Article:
A Manchester voter who signed a postal ballot in Manchester’s non-partisan municipal election on December 13 will not be counted, Supreme Court Justice Craig Wellerson ruled after a brief court hearing today.
Voting along party lines, the Ocean County Board of Elections is deadlocked on whether to count the votes. New Jersey state election law requires judges to act as deciders.
A single vote does not affect the outcome of an election, but in an effort to prevent disenfranchisement of a voter, whose name has not been released by the New Jersey Globe to protect the confidentiality of the ballot, election law attorney Matt Mench, who represents Mayor-elect Robert Aras, asked Wellerson to count the ballots.
Monch pointed to a 2021 appeals court decision he argued in a South Toms River case that upheld a trial judge’s ruling that two old friends living together, a World War II veteran in his 90s and a man in his 80s , will have their votes counted in November 2020, even if they signed their ballots. This led to a tie and new elections in 2022.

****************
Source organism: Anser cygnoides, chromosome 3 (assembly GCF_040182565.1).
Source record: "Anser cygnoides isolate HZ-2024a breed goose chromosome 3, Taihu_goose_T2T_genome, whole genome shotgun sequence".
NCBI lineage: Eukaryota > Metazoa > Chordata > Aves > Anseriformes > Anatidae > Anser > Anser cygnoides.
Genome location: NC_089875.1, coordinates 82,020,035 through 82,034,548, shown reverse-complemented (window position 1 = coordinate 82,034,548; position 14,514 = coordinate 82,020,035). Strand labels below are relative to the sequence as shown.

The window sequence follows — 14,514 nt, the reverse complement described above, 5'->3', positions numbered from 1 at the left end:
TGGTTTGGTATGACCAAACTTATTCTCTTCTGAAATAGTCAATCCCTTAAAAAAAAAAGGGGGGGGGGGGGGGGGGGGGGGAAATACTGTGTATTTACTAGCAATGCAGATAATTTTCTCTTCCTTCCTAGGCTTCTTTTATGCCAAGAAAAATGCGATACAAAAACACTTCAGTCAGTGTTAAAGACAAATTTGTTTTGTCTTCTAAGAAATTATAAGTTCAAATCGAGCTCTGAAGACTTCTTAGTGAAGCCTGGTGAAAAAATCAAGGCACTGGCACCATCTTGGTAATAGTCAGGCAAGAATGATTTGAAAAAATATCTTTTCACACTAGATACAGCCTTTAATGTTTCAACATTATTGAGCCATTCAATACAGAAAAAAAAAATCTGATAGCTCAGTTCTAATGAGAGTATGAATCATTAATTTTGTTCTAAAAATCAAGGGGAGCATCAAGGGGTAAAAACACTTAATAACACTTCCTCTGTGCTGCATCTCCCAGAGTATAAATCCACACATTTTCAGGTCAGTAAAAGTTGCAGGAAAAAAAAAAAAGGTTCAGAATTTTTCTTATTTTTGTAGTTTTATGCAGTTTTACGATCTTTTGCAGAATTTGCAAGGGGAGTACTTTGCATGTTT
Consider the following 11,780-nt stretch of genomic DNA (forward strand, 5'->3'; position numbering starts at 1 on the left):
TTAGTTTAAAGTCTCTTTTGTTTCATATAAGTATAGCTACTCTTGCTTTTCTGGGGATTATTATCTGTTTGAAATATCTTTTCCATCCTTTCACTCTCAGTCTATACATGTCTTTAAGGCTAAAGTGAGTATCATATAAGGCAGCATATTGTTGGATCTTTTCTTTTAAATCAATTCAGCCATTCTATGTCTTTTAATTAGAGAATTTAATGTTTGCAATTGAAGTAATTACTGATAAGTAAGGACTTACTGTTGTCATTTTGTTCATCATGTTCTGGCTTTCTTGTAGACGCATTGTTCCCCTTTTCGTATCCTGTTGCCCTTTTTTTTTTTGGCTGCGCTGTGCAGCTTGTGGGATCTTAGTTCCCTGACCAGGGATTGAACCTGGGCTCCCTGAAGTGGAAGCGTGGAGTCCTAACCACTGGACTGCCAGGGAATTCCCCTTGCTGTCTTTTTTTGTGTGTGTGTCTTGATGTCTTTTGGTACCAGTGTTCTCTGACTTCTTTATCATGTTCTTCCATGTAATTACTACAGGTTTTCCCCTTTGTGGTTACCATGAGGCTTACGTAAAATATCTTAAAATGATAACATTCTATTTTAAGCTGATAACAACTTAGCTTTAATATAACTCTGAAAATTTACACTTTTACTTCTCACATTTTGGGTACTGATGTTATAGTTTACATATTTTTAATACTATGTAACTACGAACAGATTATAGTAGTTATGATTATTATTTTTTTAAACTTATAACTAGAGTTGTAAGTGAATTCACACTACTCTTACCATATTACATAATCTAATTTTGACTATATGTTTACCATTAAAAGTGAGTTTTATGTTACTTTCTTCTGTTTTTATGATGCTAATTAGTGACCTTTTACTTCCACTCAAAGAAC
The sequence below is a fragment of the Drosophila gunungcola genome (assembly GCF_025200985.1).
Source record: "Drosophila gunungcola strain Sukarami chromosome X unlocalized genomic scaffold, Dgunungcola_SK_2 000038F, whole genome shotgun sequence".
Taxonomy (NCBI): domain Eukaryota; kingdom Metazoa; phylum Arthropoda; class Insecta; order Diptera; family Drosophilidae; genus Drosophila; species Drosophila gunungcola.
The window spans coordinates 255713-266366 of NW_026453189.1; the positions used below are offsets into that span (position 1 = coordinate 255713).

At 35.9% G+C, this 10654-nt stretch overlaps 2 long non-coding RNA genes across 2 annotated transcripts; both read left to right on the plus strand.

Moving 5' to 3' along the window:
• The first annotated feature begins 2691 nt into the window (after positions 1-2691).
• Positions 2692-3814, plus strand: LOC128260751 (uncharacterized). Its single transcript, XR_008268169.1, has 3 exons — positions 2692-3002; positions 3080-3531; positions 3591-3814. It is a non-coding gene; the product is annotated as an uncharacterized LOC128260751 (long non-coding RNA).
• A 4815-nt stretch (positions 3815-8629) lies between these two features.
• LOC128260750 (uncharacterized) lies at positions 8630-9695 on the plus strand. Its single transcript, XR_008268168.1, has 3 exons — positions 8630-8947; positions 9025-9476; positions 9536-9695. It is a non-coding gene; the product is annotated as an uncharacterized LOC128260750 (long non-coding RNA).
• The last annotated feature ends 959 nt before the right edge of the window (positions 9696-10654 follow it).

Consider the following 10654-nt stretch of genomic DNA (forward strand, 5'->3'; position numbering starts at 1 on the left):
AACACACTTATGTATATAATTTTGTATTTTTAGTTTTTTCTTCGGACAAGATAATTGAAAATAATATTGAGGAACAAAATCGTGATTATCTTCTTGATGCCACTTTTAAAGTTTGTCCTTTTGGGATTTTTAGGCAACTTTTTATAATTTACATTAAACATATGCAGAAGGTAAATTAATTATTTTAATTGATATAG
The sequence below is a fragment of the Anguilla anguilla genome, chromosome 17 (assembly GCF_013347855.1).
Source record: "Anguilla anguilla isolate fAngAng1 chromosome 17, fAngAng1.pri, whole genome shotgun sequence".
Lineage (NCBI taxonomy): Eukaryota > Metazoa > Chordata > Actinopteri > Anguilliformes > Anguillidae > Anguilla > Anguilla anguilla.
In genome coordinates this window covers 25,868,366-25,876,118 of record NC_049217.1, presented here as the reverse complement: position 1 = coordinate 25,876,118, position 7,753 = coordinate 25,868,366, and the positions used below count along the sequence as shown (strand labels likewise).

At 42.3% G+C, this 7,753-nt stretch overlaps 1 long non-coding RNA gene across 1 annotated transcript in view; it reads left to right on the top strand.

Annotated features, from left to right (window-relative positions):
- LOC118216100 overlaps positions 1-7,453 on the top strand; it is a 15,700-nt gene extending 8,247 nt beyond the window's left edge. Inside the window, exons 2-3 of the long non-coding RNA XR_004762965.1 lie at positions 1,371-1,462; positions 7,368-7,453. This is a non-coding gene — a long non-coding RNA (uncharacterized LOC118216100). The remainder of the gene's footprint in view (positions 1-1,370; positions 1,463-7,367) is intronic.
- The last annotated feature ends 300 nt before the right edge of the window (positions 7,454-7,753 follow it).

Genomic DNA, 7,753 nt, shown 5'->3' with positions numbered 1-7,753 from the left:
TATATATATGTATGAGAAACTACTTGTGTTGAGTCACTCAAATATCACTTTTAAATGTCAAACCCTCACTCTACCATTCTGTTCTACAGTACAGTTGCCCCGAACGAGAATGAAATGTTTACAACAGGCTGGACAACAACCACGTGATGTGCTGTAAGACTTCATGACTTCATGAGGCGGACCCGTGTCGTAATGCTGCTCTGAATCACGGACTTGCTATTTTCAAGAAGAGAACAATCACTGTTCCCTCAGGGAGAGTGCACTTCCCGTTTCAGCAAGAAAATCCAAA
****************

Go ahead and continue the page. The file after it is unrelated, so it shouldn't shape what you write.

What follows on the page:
Ocean County Democratic Party Chairman Wyatt Earp, one of the Board of Elections’ commissioners, said allowing signed ballots creates a “slippery slope.”
Earp gave an example.
“I am an elected official. I have people that work at my town hall and they better all go ahead and sign the ballots and I better be able to go and look and see that, you know, all my staff voted for me and their names are on that ballot Earp told the judge.
“I’m satisfied at this stage that the statute prohibits third-party markings on ballots for the very good reason that we want to preserve the secrecy of the voting process, that we want to make sure that there is no retaliation against people and the easiest way is to identify the ballots by signature,” — Wellerson said. “The Court finds that the Legislature was well aware when it enacted the statute that ballots would be invalid if they contained distinctive marks. That the signature is certainly a distinguishing mark which the voter can recognize to the exclusion of all others.’